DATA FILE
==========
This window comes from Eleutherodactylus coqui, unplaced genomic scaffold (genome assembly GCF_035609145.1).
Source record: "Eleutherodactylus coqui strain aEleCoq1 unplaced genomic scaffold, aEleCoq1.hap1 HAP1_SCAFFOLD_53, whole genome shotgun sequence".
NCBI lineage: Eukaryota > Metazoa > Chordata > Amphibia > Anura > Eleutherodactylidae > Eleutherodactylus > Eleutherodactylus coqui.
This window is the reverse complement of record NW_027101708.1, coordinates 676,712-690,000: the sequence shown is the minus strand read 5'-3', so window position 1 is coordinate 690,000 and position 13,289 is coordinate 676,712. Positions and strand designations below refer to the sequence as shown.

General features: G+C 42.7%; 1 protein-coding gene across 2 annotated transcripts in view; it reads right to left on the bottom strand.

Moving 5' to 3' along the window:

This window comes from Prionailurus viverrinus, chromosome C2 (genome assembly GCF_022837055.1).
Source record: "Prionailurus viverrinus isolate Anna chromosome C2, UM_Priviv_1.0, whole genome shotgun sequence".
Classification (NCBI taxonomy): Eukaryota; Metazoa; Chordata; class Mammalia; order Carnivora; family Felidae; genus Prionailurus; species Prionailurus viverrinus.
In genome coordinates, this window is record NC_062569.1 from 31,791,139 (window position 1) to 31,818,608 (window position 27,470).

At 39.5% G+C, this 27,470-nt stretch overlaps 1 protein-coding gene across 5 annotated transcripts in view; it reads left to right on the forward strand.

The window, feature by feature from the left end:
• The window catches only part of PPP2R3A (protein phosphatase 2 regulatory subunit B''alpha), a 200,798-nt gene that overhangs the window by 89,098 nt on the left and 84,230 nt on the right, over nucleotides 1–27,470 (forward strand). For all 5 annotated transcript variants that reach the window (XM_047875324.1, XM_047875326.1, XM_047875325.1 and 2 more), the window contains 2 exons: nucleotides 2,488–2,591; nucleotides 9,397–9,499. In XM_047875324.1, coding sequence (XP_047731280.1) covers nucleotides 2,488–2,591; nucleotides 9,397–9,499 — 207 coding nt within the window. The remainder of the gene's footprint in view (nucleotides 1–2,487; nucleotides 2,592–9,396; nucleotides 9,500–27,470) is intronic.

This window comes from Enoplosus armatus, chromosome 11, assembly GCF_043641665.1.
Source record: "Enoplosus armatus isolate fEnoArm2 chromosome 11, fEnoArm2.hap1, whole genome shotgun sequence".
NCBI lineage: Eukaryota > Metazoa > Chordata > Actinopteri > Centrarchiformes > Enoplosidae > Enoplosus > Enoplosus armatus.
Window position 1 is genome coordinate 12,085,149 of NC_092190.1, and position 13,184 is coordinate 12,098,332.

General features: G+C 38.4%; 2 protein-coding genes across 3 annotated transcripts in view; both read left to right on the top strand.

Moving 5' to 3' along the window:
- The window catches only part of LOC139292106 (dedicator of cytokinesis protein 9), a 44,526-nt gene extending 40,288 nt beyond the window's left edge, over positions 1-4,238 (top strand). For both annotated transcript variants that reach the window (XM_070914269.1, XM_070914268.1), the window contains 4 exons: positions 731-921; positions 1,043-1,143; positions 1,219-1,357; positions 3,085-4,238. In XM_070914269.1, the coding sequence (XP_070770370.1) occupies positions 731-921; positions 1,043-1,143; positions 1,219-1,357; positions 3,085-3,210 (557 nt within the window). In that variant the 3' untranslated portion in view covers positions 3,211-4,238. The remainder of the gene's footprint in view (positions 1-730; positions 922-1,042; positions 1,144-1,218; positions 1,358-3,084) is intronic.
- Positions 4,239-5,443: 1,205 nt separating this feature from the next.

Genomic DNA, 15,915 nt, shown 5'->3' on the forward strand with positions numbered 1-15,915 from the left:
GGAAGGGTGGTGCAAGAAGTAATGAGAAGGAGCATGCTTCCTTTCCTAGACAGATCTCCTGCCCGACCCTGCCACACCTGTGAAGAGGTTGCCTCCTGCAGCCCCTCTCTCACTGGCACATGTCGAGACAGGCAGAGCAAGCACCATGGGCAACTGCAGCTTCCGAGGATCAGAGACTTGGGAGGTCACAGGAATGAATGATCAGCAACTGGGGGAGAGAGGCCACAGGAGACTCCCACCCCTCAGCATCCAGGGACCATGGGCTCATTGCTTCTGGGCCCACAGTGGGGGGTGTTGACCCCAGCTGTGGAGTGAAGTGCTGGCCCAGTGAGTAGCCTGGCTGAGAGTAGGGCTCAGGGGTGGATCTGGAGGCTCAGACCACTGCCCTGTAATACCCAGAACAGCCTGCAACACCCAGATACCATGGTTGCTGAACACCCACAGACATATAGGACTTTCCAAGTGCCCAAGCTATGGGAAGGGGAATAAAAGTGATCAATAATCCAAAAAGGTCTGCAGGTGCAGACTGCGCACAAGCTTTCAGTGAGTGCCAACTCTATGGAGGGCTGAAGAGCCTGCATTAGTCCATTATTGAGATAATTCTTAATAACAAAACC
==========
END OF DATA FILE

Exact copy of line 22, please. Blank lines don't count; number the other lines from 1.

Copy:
Genomic DNA, 15,915 nt, shown 5'->3' on the forward strand with positions numbered 1-15,915 from the left: